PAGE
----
Although it may seem so at times, you’re hardly alone if you’re considering returning to school after time spent in the workforce. The constant unfolding of new technologies, a still-shaky economy, and an increasing competitive workforce are driving experienced workers back to the classrooms. So-called “nontraditional” learners are not only the fastest growing and largest portion of the student body; they’re arguably among the most driven and self-determined students as well.
While the direct path from high school to undergraduate and graduate level studies has its definite advantages (it’s designed specifically to work that way), it is important to remember that your personal history has prepared you in ways the traditional path could not. And as intimidating as making the decision to return for an advanced degree can be, it may be one of the best decisions you’ve ever made.
Having spent several years or more out of academia and in the real world can be a strength rather than a weakness — if you stay on top of your game, you’ll find yourself a more capable student this time around than you probably ever imagined.
To help you on your journey, here are 7 bits of advice on how to succeed as a nontraditional college student.
#1. Know your peers.
It’s easy to get caught up in the obvious differences (age and experience) that separate you from your classmates, but it’ll be in your best interest to remember, first and foremost, that you’re all in school for the same reason. You simply took a different path. As much as appearances may contradict it, these people are your peers. And while it’s not necessary to infiltrate their social group, it will be infinitely helpful if you’re able to establish a healthy rapport with them. School is their life experience. Traditional college students have, after all, spent over three-quarters of their lives in a classroom.
#2. Know your professors.
While you shouldn’t expect all (or any) of your instructors to act more familiar with you than your younger classmates, your age may still work in your favor here. Many of your professors may see in your decision to return to school a greater level of seriousness and maturity than within many of your peers. By all means, prove that inference to be accurate. Ask insightful questions. Participate meaningfully in discussions. Be a model student. Risk being viewed as an overachiever. Establish a rapport (but never lose sight of who’s in charge).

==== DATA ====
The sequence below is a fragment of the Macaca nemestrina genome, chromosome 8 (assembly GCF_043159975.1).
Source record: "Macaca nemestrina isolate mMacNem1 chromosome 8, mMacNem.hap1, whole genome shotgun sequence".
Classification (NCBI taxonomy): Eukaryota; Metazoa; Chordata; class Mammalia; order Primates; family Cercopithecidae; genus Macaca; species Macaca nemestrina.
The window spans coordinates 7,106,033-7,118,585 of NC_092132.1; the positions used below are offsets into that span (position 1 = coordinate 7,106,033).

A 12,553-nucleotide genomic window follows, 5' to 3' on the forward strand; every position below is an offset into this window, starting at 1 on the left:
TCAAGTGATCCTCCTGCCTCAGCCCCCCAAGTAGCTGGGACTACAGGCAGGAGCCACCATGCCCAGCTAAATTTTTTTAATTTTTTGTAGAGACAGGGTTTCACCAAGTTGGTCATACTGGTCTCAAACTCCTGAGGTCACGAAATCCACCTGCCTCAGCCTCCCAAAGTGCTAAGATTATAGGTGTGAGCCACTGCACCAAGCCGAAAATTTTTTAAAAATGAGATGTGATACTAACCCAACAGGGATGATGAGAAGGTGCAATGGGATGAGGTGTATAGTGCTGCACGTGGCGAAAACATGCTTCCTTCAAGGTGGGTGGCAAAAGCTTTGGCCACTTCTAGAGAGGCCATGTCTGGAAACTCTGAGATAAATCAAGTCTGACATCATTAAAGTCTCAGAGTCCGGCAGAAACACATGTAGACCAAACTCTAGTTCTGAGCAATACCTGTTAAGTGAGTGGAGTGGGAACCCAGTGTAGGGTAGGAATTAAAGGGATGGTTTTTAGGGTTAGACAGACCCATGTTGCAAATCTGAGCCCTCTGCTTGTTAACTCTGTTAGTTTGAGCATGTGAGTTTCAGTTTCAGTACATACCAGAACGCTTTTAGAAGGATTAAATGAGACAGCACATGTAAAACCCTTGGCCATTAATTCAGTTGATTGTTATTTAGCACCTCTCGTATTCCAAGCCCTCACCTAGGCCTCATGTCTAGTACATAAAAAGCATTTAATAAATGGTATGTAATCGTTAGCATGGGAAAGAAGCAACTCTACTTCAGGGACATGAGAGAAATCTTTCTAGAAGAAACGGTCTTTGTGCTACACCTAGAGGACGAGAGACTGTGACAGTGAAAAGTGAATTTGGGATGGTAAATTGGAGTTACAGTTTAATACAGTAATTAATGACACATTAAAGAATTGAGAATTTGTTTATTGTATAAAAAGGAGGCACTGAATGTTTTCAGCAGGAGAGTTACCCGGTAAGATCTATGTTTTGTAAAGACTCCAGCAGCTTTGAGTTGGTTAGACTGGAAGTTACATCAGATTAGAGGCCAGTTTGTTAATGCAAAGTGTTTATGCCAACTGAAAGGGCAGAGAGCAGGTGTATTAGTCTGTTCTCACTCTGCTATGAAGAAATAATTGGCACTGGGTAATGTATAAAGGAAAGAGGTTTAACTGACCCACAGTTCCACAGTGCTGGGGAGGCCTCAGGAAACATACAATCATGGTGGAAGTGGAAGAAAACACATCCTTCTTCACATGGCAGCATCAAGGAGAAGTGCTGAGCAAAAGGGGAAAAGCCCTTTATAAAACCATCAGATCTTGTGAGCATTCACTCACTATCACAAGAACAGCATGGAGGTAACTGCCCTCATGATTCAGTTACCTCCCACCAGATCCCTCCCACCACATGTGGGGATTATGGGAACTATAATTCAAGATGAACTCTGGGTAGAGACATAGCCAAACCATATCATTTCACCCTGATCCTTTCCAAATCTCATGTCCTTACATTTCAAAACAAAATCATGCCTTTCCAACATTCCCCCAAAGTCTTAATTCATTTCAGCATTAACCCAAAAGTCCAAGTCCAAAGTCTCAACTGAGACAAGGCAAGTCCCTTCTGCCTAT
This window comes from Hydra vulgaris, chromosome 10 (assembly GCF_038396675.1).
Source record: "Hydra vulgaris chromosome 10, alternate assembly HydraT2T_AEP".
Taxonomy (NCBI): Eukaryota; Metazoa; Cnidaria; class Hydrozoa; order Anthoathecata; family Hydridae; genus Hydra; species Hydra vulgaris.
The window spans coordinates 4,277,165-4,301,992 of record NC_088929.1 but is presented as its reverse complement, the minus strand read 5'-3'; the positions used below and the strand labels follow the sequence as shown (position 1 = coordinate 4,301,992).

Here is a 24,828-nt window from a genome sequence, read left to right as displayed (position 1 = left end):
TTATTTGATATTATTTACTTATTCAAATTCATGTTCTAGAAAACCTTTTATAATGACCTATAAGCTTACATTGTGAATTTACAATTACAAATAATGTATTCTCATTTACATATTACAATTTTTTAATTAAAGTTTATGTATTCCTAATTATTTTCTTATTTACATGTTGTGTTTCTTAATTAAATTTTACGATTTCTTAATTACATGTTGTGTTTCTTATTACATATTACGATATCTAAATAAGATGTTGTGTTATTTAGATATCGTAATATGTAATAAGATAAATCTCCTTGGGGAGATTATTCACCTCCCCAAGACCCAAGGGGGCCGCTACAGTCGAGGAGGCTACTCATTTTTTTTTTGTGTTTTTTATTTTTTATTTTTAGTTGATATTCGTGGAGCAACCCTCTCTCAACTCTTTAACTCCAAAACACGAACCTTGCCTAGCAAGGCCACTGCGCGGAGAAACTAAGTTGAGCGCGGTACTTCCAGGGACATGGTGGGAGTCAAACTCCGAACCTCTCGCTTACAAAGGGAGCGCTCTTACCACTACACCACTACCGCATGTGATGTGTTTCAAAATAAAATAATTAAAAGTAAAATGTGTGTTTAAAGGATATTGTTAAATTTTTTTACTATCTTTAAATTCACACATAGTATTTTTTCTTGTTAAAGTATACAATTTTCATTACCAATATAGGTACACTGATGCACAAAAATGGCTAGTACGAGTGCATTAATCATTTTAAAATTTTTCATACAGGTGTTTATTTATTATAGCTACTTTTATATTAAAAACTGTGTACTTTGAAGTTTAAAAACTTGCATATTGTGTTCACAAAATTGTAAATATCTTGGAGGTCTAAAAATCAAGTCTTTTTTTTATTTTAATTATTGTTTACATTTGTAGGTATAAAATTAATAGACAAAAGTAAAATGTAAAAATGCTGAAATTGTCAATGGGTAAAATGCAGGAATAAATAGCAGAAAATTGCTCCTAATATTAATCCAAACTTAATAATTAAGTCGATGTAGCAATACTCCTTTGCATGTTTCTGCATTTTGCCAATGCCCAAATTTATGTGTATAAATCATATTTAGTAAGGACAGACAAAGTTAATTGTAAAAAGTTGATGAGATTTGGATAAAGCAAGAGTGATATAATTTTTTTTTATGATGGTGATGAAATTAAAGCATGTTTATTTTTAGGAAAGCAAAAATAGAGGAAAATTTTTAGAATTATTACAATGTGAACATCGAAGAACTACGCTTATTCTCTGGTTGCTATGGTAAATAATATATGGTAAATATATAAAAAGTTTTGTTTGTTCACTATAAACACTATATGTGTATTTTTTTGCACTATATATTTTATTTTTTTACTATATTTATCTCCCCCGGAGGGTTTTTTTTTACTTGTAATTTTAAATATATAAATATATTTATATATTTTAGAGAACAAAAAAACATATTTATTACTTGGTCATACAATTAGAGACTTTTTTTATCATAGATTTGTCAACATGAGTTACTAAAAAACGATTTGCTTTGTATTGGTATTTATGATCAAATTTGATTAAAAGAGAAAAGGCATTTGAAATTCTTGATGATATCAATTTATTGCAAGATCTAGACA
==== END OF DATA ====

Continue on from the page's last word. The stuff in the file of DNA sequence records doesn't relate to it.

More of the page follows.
#3. Use the available resources.
Every school provides its student body with helpful resources; like a career center, student groups, internet access, health services, specialized library collections — and it’s important that you become familiar with what your school provides. Many things have likely changed since you were last enrolled in school, and while standbys like musty library stacks may never go out of style, they’ve made vast changes over the last decade. Use your career center to network, gather information, and contact employers. Take part in student gatherings to make friends and supporters. And obviously, computer/internet access is everywhere: Whether it be computerized classrooms, online libraries, or study sessions, the ubiquitous nature (as well as the ultimate necessity) of the computer and internet in all walks of student life shouldn’t come as a surprise to you.
#4. Stick with good study habits.
Searching for the Ultimate Foolproof Study Method? Stop! No matter what your benefactors say, there is no one right way. Grape soda, potato chips, a forty-watt bulb, a notebook, and three sharp Number Twos might work for your premed nephew, but you might not like grape soda. What then? When it comes to study habits, you have to assess your current study behavior and discover what works best for you. Whether you find studying in short spurts or marathon sessions more effective, or studying alone or in groups, consistency is a must.
#5. Strike an emotional balance.
It’s all too easy, when the pressure of school is combined with that of work and family, to view these as three opposing forces. The outcome of this kind of thinking is to inevitably play one off of the other. The commonly prescribed remedy to this problem is to simply not take your problems from work — or in this case, school — home with you. As good as it sounds, this may neither be the most feasible nor most advisable course of action to establish a proper balance between school and everything else. No, your difficulties at school should never be taken out on your family. But it may not be possible to simply leave your work at school — and if not home, where else can you bring your problems? Just be constructive about it, without slipping into habitual negativity.
#6. Get to know your limitations.
Accept it. You may not be able to cram a month’s worth of lessons into one night of studying like you used to or like some of your fellow classmates. Keep in mind that professors generally assign a few key readings per class so you can consume the information in small chunks. Remember to always follow and plan ahead using the syllabus. Take good notes, and review them as often as is necessary. After all, if you’re juggling a family and/or a part-time work life, how many more panicked all-nighters do you think you have left in you?
#7. Finally, relax.
Remember, you’re in school because you’re exploring possibilities, and you can’t do that if you’re obsessing over details. You held the big picture in mind when you applied; don’t forget that big picture now, when it’ll get you through the crunch to finals and through periods of self-doubt. School is a ton of work, and even more if you’re balancing work and family, but how many people get the chance to do what you’re doing? Have fun — it’ll be over before you know it.